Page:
Second, when you are going to view property, bring everyone that needs to see it. Inventory in Boston is limited and moves fast. If this property is for roommates, a couple, or a single occupant that needs parent approval, make sure everyone can see it. I am not saying multiple showings are inappropriate, but in the time it takes to schedule and reschedule showings, someone else can come in and scoop it up.

Third, even if the listing is pet-friendly, leave the dog at home. Again, this property is someone else’s home and that someone may choose to not have a pet regardless of the pet policy. They may have allergies or a fear of dogs and forcing one into their home is disrespectful. Or they may have pets that may not want another animal in their home.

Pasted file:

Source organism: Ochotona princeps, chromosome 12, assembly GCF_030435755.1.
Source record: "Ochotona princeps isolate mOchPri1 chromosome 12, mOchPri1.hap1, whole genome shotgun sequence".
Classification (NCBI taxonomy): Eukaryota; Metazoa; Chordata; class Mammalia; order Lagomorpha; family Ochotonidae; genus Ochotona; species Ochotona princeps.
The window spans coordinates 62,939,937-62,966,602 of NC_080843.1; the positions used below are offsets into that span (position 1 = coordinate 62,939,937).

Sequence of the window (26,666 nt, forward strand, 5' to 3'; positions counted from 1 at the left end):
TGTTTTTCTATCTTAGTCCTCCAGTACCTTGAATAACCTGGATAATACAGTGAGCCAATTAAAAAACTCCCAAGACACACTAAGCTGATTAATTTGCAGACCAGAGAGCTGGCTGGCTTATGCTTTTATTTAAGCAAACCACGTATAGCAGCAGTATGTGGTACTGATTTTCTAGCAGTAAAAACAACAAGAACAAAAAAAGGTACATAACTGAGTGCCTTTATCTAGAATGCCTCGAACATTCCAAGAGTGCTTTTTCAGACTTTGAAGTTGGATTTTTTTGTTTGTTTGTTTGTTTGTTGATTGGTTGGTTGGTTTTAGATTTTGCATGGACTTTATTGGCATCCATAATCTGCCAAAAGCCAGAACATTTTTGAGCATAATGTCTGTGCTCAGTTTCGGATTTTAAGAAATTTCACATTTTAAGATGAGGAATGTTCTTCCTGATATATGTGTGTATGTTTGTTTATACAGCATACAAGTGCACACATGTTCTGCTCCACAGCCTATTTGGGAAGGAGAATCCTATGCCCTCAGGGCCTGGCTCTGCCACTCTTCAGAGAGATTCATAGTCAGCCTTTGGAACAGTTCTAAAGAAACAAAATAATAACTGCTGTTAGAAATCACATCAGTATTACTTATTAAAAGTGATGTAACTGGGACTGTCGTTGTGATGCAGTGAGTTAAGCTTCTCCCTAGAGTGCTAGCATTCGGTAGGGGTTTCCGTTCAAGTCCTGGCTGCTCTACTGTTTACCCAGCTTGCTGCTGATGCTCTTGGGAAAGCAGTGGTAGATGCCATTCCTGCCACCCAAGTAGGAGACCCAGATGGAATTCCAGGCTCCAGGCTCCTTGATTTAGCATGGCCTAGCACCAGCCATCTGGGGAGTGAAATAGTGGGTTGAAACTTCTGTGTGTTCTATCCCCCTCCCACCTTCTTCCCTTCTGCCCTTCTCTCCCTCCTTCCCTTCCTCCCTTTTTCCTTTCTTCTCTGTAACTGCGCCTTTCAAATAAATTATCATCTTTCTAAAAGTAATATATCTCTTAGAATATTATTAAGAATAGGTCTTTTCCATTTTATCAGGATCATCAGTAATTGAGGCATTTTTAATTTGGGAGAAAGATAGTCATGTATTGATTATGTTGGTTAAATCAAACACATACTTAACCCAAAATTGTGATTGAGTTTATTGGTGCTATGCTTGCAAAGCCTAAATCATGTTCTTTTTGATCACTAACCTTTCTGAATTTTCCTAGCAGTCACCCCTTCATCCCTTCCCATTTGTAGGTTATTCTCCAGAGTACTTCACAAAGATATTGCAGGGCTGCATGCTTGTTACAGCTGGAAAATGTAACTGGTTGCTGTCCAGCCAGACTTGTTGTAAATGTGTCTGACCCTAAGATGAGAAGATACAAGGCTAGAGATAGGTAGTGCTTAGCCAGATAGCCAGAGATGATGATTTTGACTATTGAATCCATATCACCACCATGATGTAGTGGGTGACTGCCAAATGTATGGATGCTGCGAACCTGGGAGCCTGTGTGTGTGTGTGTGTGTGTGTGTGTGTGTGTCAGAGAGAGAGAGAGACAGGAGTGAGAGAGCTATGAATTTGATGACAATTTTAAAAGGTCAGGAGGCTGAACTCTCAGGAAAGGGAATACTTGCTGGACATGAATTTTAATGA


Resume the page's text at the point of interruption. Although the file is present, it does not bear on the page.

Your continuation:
Fourth, don’t ask to use the bathroom. Just don’t.

Fifth, if you are looking at property for sale, look beyond the paint and the furniture. This was how the current or previous owner made it their home, you can change it to make it yours. When comments about the decor are being made, one is not always sure who may be listening. Not to mention those comments are irrelevant and off-topic when it comes to the task at hand, which is finding your next home.

These are not fixed rules; there may be agents who disagree with some of these, and there may be agents who have even more rules. We are not trying to make anyone on edge when viewing property, because buying property is stressful enough without thinking about behavior at the viewing. All we ask is to think of it in this way: If you are planning to rent or sell your property, think about how you would want people to treat you and your property when viewing it.